It’s like a client coming into a meeting before a major pitch, giving you the most basic brief, then setting you free. On one hand: Unbridled creativity! The chance to try new forms of media! Experimentation with form and tone of voice! But also — if you miss the mark, you miss completely. And they’ll shake their head at your presentation, see you out, and once you return you’ll sigh and plunk your head on your desk, defeated.

The Ten of Wands’ keywords are overextending, burdens, and struggle. You might be working too hard on one project — too much responsibility on your shoulders, whether you volunteered or not — or you might simply be putting all your focus on your job, to the point that you see yourself as your job, that you introduce yourself, “Hi, I’m Vera, and I work in advertising.” I’m guilty of that, personally; I do it mostly because I’m proud, but it isn’t good to define yourself solely by your contributions to the workforce, or to only be able to talk about work when you see someone again for the first time. They don’t want to know about your workplace. They want to know how you are. And that means everything about you.

The Ten of Wands means that life will be more difficult for a while — but you can’t go on that way forever. Be kind to yourself. You need to rest, not because you need to perform at your best, but because you need it. Don’t let life push you around. Put those Wands down, take a rest, then stretch and pick them up again. But only one at a time. Or put them in a knapsack and compartmentalize. Because you’re more than what you do. You always have been.

Daily draw for December 25, Friday (Christmas Day!), drawn at 7:15AM.

We’ve made it: The Ten of Pentacles

See the resemblance? Cate Blanchett as Carol Aird in Carol (2015)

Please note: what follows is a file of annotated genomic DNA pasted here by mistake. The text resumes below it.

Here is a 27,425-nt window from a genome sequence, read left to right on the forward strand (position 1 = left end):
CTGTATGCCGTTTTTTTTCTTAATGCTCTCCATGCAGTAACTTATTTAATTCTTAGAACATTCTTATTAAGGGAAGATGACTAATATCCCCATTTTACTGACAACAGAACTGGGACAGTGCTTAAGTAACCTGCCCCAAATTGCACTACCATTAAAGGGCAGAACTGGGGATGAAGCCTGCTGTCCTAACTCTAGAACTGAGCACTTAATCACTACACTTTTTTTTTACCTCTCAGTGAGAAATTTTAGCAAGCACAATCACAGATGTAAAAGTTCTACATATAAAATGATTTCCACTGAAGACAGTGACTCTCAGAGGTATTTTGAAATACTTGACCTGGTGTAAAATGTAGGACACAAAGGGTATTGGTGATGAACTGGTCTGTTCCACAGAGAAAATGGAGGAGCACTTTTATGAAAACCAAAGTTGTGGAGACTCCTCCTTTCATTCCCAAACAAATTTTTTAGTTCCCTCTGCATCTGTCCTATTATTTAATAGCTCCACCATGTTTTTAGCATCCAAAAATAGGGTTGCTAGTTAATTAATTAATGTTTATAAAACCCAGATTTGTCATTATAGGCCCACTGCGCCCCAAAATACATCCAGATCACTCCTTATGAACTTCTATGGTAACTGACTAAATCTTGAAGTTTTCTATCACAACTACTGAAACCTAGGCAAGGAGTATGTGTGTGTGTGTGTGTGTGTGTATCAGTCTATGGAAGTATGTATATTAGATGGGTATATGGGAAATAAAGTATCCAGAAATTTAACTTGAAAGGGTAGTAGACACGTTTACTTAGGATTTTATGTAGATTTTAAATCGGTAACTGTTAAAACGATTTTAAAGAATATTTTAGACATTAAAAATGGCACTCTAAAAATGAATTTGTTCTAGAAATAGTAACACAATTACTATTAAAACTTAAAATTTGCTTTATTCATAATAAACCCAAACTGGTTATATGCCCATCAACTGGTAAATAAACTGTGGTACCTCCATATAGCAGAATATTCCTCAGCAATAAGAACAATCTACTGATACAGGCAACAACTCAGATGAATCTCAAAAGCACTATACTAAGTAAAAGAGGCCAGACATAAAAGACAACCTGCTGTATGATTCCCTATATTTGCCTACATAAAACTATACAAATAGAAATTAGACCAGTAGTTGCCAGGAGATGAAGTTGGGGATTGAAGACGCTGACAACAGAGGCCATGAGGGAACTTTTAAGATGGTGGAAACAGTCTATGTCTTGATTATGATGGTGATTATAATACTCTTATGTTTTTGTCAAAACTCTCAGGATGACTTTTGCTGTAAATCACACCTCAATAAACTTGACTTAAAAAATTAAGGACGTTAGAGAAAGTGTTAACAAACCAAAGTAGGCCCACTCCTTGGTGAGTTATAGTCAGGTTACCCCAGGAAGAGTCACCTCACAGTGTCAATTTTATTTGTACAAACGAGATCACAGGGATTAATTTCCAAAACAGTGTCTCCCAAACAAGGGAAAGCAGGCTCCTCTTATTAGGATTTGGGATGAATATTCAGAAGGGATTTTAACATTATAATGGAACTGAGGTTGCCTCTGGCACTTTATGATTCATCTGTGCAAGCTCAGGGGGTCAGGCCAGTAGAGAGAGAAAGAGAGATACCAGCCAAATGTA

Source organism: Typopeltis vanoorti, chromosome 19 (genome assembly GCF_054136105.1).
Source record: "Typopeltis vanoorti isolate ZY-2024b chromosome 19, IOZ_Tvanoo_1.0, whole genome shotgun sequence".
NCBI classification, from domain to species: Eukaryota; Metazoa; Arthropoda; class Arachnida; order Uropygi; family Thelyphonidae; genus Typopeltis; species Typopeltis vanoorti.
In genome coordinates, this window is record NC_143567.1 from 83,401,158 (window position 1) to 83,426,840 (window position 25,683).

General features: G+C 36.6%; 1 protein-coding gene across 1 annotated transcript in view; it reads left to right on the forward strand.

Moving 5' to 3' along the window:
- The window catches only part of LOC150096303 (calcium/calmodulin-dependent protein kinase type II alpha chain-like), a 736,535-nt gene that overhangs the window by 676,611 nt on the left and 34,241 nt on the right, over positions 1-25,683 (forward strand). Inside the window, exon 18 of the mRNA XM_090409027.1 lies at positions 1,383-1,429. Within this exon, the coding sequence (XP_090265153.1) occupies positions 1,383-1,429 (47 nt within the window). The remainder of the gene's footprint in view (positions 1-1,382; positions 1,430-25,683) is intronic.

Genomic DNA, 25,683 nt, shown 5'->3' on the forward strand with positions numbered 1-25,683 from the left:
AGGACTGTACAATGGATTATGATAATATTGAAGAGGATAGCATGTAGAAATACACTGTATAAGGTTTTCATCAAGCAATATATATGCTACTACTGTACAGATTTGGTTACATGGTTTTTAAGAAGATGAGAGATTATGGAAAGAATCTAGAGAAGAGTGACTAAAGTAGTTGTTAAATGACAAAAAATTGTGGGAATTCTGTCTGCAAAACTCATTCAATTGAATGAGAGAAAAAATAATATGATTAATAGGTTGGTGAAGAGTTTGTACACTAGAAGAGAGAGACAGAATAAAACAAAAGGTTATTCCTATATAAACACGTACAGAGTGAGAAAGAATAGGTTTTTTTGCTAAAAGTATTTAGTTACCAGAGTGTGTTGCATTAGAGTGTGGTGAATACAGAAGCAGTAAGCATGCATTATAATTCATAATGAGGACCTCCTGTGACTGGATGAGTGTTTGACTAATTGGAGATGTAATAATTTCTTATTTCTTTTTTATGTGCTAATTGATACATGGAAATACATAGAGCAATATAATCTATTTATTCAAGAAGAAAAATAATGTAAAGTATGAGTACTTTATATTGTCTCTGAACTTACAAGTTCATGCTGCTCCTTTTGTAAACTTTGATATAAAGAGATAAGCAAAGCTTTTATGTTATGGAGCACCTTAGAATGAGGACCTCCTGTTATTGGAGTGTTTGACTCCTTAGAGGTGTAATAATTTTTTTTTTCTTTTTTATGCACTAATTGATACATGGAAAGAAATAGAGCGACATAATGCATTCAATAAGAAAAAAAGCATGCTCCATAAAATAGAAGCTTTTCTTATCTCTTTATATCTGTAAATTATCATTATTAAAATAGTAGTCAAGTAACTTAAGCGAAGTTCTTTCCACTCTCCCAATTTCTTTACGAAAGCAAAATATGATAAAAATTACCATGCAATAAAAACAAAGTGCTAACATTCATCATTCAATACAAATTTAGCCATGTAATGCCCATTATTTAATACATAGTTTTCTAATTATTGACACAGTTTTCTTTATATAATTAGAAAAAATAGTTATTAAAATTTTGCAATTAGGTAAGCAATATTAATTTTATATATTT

When I see the Ten of Pentacles, I think of Carol. Blonde hair, long neck, red robes, a husband and child in her orbit — she’s confident, self-possessed, and aware of her stature in life. In the card, standing in the middle of the marketplace, she looks at her husband, but you can’t tell if she’s smiling — is it a Mona Lisa smile, perhaps? Meanwhile, a white dog with a collar is being petted by the child, while a collarless white dog sits obediently next to an old man in colored robes.

The Ten of Pentacles is about material wealth — finally achieving your dreams and feeling content, fulfilled, and comfortable.

It represents being stable enough to have others relying on you, whether they be your parents, grandparents, or children, and being able to look back with satisfaction at all you’ve achieved.

Fat cats are rarely radicals; they love tradition and the tried-and-true.

Bunning calls the Ten of Pentacles the “fat cat” card because of the “aura of prosperity that surrounds wealthy men and women” — and as a side note, they are often those who have benefited from the status quo. As she points out, “Fat cats are rarely radicals; they love tradition and the tried-and-true,” and most of the time that is the case; trailblazing entrepreneurs often become successful precisely because they work within an established system.